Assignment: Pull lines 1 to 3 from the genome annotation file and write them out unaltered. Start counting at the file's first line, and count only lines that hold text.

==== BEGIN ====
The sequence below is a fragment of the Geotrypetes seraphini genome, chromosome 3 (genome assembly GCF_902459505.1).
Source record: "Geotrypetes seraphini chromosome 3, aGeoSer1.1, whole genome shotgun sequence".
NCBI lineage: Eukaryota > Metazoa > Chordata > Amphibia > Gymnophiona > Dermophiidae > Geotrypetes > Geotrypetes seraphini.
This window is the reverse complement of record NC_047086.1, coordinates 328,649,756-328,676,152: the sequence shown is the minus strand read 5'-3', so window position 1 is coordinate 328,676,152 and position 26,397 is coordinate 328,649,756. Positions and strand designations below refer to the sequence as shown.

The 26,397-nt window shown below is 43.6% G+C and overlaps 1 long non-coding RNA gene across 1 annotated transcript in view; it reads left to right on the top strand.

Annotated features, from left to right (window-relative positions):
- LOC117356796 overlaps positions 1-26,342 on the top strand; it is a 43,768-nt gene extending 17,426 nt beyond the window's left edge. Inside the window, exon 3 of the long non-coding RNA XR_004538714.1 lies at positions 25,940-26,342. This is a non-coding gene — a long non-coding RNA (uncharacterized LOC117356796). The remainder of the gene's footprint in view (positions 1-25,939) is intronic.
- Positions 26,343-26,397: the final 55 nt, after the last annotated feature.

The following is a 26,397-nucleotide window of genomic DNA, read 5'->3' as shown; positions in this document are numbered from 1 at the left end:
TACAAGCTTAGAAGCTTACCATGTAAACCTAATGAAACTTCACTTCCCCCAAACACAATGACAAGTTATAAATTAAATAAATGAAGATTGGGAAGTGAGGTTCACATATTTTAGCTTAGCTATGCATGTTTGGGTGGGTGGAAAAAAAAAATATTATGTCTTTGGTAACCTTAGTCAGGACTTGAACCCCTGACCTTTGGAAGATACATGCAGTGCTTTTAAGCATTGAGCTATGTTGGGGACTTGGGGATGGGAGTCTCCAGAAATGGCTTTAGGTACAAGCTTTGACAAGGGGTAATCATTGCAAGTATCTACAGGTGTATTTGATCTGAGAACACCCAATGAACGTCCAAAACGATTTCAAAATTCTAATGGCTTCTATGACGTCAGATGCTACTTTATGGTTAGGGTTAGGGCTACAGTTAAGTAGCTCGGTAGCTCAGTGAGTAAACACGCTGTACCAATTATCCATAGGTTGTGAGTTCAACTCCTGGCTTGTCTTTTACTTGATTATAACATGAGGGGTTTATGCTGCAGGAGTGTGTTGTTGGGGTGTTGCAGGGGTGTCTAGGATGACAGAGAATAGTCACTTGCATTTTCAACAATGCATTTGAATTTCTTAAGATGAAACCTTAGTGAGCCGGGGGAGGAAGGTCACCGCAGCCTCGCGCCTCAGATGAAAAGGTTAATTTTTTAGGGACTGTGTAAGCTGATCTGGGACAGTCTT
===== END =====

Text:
The sequence below is a fragment of the Geotrypetes seraphini genome, chromosome 3 (genome assembly GCF_902459505.1).
Source record: "Geotrypetes seraphini chromosome 3, aGeoSer1.1, whole genome shotgun sequence".
NCBI lineage: Eukaryota > Metazoa > Chordata > Amphibia > Gymnophiona > Dermophiidae > Geotrypetes > Geotrypetes seraphini.